Great sources of DFIR information are endless: books, blogs, repositories, Twitter, lectures, conferences, and journals. One of the hardest skills I am yet to master is transferring this huge amount of information into digestible and searchable chunks. At the moment my 'system' consists mainly of a stack of printouts, endless Twitter bookmarks, 75 open Chrome tabs, and sticky notes with Excel formulae (generally different ways to convert Unix epochs to a readable format en mass...).
So, I thought to change tack from my usual path and try mind mapping. It was inspired by a tweet from Jack Crook (@jackcr)
If you want to start dynamically detecting beacon traffic, it may help to define characteristics of a beacon. Not all will look the same, but will likely share some similarities with others. Can you cluster characteristics and surface unknown? #ThreatHunting #DFIR pic.twitter.com/OhRqr7F3O0— Jack Crook (@jackcr) May 4, 2018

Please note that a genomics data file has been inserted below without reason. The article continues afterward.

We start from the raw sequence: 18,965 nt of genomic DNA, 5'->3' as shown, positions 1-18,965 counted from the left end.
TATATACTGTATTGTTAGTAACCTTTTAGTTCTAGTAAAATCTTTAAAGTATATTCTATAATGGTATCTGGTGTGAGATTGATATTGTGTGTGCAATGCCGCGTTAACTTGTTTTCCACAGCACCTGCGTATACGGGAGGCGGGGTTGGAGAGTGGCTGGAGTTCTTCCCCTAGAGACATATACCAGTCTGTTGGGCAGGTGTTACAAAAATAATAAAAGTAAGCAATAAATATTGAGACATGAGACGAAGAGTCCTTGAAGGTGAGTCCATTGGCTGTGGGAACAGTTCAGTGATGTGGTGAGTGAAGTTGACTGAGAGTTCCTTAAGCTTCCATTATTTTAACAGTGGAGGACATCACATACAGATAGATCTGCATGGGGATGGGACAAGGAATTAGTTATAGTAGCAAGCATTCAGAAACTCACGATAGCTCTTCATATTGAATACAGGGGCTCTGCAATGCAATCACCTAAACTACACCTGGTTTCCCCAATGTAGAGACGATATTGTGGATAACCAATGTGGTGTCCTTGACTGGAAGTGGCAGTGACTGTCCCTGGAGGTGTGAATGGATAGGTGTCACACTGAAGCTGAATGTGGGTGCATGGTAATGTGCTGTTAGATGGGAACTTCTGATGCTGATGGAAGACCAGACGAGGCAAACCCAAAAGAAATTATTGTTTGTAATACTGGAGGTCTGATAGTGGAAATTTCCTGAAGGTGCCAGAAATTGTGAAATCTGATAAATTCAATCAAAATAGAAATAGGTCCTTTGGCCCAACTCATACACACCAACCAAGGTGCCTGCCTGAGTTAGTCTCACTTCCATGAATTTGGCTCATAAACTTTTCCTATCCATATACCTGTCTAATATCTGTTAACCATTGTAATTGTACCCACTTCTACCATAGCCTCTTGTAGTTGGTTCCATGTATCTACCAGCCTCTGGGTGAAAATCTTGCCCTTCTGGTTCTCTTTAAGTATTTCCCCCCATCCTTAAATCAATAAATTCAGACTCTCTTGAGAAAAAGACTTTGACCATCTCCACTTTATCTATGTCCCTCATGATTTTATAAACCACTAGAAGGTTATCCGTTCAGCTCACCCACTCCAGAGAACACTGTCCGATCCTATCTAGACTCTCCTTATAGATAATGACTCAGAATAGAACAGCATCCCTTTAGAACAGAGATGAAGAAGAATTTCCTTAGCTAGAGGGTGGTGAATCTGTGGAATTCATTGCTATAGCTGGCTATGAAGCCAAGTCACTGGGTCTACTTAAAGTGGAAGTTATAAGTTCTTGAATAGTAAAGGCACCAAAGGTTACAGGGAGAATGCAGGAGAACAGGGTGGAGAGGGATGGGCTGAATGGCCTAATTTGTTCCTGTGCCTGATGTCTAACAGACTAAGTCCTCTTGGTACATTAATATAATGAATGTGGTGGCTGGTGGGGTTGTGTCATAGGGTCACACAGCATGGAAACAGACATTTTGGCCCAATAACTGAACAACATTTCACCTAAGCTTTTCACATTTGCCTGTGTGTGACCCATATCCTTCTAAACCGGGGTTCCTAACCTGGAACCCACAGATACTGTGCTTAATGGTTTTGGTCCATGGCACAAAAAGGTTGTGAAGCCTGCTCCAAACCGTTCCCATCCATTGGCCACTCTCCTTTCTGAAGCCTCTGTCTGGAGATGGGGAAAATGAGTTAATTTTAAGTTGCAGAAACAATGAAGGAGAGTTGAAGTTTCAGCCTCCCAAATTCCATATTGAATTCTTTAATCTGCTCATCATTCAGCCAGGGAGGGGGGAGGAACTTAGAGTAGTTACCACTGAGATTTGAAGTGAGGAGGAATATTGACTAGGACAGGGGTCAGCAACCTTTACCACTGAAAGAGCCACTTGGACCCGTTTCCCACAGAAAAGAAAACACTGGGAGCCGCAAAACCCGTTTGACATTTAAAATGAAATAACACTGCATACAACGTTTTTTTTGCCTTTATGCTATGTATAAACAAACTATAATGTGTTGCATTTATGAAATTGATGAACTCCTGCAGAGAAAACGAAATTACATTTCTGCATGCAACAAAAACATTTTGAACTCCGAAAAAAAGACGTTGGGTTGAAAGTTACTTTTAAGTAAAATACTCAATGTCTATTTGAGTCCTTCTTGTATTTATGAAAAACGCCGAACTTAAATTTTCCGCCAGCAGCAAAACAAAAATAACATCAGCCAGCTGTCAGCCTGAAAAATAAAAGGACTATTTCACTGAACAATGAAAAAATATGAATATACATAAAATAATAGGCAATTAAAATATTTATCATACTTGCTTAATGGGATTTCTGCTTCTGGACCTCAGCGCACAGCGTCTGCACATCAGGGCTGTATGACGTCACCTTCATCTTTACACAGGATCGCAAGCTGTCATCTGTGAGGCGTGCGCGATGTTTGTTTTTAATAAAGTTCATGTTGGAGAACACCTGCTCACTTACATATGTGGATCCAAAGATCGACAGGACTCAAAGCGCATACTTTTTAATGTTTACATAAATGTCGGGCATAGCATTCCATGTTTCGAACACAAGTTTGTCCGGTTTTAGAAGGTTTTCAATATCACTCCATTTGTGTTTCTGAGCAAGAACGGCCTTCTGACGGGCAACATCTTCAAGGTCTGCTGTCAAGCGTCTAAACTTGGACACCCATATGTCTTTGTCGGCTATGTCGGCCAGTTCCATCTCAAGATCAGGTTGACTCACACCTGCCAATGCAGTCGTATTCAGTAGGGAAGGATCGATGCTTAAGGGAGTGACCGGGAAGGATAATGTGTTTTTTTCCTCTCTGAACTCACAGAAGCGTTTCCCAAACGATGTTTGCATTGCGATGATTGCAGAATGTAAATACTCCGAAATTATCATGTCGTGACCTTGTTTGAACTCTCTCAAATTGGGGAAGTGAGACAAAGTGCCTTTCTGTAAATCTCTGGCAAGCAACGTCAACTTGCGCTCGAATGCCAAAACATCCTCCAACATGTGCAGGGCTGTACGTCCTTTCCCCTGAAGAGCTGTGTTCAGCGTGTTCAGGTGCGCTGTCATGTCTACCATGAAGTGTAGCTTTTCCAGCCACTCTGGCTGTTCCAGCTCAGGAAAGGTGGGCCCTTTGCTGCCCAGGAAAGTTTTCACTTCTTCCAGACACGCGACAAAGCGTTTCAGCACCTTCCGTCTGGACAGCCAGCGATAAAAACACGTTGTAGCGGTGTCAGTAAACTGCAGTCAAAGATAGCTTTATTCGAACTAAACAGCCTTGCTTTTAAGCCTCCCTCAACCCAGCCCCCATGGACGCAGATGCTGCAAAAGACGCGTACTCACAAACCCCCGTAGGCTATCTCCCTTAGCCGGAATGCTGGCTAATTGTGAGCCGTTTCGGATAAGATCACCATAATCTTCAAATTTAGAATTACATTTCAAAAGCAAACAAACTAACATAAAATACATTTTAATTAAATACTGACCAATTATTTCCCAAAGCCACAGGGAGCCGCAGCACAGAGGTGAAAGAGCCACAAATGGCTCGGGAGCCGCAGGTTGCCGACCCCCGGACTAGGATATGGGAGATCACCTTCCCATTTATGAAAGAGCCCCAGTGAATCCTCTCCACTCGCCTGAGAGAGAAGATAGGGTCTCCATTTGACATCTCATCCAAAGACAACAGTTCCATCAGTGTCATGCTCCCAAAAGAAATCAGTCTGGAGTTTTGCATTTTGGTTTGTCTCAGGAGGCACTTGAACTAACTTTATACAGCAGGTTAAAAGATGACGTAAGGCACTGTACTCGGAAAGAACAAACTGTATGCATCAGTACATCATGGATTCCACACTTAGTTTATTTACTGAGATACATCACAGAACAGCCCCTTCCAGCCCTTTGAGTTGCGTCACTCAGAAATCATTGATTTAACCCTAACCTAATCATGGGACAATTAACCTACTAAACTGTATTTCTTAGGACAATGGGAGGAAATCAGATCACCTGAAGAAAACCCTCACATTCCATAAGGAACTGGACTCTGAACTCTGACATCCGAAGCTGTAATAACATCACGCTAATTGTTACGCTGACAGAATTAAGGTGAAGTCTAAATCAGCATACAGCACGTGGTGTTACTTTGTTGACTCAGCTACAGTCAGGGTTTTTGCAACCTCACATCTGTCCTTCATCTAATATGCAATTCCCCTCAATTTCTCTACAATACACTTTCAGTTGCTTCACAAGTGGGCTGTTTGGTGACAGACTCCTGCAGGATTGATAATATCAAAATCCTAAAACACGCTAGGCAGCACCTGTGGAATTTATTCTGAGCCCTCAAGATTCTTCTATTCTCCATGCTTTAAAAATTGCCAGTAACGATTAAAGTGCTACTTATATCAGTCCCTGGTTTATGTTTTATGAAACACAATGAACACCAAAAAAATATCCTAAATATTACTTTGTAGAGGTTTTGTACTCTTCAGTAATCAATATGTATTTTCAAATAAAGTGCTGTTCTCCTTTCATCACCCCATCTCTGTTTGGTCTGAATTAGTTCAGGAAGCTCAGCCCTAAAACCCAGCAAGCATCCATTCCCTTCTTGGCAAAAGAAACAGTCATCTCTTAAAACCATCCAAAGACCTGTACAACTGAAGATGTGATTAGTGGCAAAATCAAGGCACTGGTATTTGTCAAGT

My initial task was a Volatility mind map. The result is this first cut of a high-level command reference:
The Volatility framework is so large and memory forensics so vast, I'll probably expand this so each node has key command switches and contextual summaries, but as I work through the book it's been a great way to really think about how different commands relate to one another. There are endless ways that it could also be visualised, which makes mind mapping such an interesting and memorable way of learning.
A higher quality PDF copy is available on GitHub. While it's available, I highly encourage you to develop your own mind map: as with all 'cheat sheets' it's not really the end result, but the process of synthesising information into smaller chunks that makes the system work.